From Registration to Publication

  • The PLoS Medicine Editors
  • Published: November 30, 2004
  • DOI: 10.1371/journal.pmed.0010046

In a compelling essay in this issue of PLoS Medicine, Mike Clarke, the director of the United Kingdom Cochrane Centre, lays down a challenge to clinical researchers and journal editors [1]. He argues that researchers should do a study only if there is a systematic review that shows that the new study is needed. If no review exists, the researchers should do one themselves before embarking on their research. And journals, he argues, should publish a study only if an updated systematic review is incorporated into the study, or published alongside it or shortly thereafter. How should editors respond to his challenge?

First, we would argue that by the time a paper is sent to a journal, it is surely too late in the process to be insisting on systematic reviews. If a clinical trial report meets our criteria for originality, importance, and quality, it makes little sense for us to reject it just because the authors failed to systematically review the literature when designing their study. The time to mandate that researchers do a review is much earlier—when they apply for funding, register their trial, or seek ethics committee approval.

There is no doubt that the best research builds on previous knowledge. But unfortunately, the current medical publishing system hides much of this knowledge behind subscription or “pay per view” charges, which discriminates against researchers who do not work for well-funded institutions. A group of researchers in Indonesia, for example, recently told a depressingly familiar story of trying to search the medical literature in preparation for a research project [2]; access barriers got in their way. So our second response to Clarke's challenge is that it will remain difficult for researchers, particularly in resource-poor settings, to do systematic reviews unless the medical literature is made a freely available public resource.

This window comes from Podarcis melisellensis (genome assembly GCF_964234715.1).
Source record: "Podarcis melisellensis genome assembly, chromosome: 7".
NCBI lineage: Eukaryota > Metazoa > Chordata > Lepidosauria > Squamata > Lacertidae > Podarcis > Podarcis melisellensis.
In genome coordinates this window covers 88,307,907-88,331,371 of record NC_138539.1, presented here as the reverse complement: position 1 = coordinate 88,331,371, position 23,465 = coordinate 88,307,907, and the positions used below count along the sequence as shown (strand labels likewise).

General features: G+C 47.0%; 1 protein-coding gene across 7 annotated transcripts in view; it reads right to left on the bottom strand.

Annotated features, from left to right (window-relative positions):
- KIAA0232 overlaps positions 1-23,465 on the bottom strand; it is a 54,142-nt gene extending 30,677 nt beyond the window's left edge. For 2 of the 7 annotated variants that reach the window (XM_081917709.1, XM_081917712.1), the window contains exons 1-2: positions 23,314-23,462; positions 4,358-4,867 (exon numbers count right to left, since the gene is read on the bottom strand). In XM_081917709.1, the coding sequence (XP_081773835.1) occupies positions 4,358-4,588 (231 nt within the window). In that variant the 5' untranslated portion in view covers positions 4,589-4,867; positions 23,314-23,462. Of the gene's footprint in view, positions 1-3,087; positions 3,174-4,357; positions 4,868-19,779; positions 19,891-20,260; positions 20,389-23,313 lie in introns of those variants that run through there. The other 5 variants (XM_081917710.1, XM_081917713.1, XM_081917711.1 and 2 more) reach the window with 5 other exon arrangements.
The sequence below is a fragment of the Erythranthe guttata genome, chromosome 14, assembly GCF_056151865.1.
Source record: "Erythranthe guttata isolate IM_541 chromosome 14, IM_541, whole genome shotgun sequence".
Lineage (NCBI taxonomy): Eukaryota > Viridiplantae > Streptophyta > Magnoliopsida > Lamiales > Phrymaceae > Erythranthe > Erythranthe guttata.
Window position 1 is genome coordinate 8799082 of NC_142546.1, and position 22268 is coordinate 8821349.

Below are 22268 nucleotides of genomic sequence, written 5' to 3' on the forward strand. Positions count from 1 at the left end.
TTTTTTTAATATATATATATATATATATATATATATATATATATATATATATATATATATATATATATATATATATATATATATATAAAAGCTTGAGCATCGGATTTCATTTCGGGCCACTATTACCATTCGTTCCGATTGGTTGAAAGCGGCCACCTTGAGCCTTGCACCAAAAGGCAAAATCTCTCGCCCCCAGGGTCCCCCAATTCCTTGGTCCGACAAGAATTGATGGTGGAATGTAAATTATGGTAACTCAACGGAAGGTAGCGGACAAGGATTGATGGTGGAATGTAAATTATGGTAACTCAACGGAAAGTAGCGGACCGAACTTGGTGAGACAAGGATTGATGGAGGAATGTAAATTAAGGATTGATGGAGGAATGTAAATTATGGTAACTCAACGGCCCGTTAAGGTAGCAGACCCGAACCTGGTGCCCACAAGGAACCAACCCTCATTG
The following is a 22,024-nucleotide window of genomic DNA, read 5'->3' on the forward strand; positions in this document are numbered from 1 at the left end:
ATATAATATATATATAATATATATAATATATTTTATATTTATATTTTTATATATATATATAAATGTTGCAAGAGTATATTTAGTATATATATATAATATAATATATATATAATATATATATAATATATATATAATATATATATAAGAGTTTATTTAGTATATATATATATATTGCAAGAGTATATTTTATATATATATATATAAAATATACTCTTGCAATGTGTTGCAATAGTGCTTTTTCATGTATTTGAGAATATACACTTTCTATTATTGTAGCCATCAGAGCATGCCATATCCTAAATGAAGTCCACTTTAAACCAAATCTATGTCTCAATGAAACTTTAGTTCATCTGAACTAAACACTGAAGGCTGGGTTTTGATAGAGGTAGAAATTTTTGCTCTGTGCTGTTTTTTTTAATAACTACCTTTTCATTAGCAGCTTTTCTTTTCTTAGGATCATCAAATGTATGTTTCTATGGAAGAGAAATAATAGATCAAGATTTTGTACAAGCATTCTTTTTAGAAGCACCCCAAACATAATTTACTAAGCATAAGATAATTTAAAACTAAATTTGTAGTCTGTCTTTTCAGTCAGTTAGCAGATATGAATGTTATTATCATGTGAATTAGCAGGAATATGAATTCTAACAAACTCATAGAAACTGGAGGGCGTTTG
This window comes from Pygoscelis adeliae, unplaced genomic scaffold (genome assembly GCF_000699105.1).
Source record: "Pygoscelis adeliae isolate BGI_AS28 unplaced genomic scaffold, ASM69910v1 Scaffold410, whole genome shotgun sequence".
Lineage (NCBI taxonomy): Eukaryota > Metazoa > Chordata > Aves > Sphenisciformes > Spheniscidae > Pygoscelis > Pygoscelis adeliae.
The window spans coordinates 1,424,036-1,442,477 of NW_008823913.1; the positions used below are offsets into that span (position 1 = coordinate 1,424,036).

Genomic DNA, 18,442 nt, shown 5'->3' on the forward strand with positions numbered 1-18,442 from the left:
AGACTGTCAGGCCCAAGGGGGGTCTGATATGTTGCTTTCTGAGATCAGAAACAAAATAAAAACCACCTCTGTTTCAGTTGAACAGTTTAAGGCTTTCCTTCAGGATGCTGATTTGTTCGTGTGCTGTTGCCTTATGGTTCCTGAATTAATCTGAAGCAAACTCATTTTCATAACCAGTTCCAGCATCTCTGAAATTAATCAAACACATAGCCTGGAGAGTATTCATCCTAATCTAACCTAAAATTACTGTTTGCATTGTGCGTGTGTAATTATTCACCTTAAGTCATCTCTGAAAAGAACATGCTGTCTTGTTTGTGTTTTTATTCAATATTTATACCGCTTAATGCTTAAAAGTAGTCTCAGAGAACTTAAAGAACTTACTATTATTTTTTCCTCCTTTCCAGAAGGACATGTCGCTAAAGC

Many clinical trials, especially negative ones, remain unpublished, which prevents researchers from reviewing all the data on an important health issue. There are two main reasons why certain trials are not published: one is that the pharmaceutical industry has a long history of suppressing data that are commercially unfavorable and the second is that medical journals and the popular media favor publication of positive over negative trials (after all, negative trials do not make for a provocative newspaper headline). While we support the recent announcement on trial registration by the International Committee of Medical Journal Editors—as a condition of considering a trial for publication, member journals will require registration of the trial in a public trials registry [3]—we believe that this policy addresses only part of the problem.

The scientific literature will remain biased unless the publishing industry changes its practices and provides a place where the results from all registered trials can be published. PLoS Medicine is committed to publishing high-quality negative trials. In this issue, for example, we publish an important randomized controlled trial of a malaria vaccine in 372 Gambian men, which found that the vaccine was ineffective at reducing the natural infection rate.